In addition to your down payment, you’ll also need to cover closing costs. These costs are generally 2% to 5% of the home purchase price, or between $4,000 and $10,000 for a home that costs $200,000.
Calculate your debt-to-income ratio
When assessing your ability to repay your mortgage, a lender will consider your debt-to-income ratio along with your credit. This ratio compares your monthly debt payments to your monthly gross income. Lenders usually want to see that those monthly payments are less than 43% of your monthly income, although that figure may change from situation to situation.
Keep in mind that lenders may also consider what your debt-to-income ratio would look like after giving you a loan — not just your current ratio.
Factor in an emergency fund
Before you consider purchasing a home, think about whether you’ll have enough money left over for an emergency savings account. An emergency savings account is a financial cushion to help you cover unexpected situations or expenses, like unplanned medical bills or a busted water heater — and a homeowner’s budget can differ from that of a renter.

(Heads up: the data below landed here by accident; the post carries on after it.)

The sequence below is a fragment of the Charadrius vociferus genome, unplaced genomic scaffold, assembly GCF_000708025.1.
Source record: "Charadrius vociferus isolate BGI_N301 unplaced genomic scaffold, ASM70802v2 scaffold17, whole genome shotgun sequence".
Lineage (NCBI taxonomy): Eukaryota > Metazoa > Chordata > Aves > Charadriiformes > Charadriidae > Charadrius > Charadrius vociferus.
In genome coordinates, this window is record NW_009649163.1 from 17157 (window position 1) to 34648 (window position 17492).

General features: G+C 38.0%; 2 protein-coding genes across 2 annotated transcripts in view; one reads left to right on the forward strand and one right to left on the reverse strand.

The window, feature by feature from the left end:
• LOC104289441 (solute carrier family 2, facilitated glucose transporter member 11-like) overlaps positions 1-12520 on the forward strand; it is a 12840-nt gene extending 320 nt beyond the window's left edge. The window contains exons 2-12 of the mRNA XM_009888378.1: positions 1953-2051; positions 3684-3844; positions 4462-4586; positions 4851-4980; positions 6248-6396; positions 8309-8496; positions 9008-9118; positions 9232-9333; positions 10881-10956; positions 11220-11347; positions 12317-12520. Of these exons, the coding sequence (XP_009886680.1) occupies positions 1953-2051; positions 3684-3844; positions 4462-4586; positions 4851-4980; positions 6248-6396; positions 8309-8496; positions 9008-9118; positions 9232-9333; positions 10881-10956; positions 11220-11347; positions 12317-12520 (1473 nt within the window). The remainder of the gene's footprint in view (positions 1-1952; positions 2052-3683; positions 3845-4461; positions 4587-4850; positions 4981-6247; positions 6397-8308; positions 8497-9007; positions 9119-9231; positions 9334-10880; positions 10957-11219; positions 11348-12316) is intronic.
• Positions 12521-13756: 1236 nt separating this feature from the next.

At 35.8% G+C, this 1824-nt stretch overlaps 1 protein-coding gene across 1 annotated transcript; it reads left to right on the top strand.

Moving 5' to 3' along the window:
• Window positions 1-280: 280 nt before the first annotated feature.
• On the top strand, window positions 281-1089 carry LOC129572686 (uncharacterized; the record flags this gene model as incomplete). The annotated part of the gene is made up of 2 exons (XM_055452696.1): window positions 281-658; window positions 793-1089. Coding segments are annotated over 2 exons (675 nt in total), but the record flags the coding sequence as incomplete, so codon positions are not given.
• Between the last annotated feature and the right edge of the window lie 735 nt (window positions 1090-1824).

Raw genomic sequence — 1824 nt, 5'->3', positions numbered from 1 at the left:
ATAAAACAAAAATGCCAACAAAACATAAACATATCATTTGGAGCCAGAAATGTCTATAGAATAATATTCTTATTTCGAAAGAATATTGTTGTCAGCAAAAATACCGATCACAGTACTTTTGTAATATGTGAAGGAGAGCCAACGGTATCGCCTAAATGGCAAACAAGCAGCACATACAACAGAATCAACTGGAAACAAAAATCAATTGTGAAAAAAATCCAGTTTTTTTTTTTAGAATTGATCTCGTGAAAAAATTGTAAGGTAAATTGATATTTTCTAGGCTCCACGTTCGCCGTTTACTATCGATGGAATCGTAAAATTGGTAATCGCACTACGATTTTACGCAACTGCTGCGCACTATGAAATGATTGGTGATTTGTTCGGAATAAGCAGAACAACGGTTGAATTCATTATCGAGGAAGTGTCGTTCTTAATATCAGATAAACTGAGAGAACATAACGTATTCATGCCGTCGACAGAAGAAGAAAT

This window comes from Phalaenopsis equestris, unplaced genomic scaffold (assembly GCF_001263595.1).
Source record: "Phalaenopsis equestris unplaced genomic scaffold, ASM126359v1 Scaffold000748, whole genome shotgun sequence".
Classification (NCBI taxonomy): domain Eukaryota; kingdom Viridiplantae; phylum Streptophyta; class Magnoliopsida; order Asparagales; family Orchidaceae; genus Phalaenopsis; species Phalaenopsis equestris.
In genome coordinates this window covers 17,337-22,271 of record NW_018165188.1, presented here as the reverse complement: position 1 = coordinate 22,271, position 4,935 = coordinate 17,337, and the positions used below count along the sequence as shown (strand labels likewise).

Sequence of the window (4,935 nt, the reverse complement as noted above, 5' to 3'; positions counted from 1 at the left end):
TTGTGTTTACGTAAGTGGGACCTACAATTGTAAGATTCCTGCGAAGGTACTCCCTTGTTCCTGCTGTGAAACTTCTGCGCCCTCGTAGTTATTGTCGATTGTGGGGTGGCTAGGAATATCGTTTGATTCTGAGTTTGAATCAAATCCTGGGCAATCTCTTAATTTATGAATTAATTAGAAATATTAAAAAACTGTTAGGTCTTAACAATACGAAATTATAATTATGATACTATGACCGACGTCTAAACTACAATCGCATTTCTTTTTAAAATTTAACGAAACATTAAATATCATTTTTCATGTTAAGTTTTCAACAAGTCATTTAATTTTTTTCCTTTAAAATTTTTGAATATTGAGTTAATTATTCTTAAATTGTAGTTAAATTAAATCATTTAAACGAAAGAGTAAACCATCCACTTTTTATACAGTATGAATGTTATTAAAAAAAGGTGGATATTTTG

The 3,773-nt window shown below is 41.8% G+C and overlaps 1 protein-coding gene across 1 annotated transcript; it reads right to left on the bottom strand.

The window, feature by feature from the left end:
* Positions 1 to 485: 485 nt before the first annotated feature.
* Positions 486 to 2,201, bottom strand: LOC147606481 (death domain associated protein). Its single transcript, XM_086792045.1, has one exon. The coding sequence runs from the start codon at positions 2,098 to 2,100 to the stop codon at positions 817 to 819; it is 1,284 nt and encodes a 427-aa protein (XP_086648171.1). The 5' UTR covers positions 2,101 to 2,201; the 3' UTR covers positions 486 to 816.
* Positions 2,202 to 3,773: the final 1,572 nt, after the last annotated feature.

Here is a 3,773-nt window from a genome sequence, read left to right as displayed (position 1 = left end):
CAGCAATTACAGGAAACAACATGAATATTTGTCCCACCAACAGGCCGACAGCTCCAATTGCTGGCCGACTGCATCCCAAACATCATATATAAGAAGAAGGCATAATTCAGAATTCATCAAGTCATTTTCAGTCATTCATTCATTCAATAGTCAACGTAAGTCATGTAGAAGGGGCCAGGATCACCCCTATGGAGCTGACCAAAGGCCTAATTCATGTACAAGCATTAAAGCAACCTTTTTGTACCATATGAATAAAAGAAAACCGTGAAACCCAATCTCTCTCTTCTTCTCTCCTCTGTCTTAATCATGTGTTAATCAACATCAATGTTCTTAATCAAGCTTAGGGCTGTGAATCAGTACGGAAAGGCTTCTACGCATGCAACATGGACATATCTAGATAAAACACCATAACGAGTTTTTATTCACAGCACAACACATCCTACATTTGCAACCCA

As a rule of thumb, experts say you should plan to have three to six months’ worth of living expenses saved in an emergency fund. If you buy a home and aren’t able to work emergency savings into your budget, you might be unable to pay your mortgage if an unexpected event changes your financial situation.
Estimate the costs of ongoing maintenance
One of the costs that can catch prospective homeowners off-guard is the cost of ongoing maintenance. If you’re a renter, a cracked window, broken pipes or a damaged roof usually isn’t your problem to fix. But when you’re the owner, those maintenance costs fall on your shoulders.
Maintenance costs vary based on the age and location of your home. According to a 2017 survey from Zillow and Thumbtack, the average unexpected cost of owning a home is $9,080 per year, of which $3,021 is landscaping, cleaning and maintenance (the remainder is property taxes, utilities and homeowners insurance).